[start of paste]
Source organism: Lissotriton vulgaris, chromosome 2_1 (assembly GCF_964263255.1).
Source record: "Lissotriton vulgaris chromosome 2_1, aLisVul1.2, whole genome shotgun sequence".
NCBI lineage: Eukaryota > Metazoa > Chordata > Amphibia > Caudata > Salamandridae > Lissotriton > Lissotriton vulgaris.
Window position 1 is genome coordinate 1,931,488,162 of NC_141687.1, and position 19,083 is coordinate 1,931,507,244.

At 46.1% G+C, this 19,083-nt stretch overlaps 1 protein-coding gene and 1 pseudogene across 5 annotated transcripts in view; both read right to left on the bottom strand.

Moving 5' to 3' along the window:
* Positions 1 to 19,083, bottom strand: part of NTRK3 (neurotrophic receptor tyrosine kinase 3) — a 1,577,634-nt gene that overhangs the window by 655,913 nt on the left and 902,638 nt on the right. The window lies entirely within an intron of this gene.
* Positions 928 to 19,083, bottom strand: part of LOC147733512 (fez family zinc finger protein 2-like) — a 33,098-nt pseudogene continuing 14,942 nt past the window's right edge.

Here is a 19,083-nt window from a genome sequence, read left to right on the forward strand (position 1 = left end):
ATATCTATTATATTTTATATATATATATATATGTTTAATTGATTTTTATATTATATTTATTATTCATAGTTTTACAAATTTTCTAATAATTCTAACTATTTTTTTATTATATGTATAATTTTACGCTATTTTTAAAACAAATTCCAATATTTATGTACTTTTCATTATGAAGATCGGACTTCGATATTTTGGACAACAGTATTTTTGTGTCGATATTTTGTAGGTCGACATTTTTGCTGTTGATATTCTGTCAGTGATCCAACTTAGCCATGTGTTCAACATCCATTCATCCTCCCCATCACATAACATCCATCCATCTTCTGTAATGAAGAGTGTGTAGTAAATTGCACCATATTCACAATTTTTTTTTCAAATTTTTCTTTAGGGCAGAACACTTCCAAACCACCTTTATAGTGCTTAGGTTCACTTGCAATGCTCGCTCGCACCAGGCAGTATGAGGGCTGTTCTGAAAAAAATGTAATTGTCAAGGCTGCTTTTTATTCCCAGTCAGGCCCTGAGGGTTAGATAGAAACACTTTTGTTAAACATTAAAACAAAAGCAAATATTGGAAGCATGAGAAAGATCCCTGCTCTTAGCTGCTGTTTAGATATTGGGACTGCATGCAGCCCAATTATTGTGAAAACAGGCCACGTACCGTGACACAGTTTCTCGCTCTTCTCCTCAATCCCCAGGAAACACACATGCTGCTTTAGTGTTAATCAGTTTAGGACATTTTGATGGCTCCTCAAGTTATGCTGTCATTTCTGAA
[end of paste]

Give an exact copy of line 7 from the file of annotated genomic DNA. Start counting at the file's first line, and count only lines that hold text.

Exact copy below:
* Positions 1 to 19,083, bottom strand: part of NTRK3 (neurotrophic receptor tyrosine kinase 3) — a 1,577,634-nt gene that overhangs the window by 655,913 nt on the left and 902,638 nt on the right. The window lies entirely within an intron of this gene.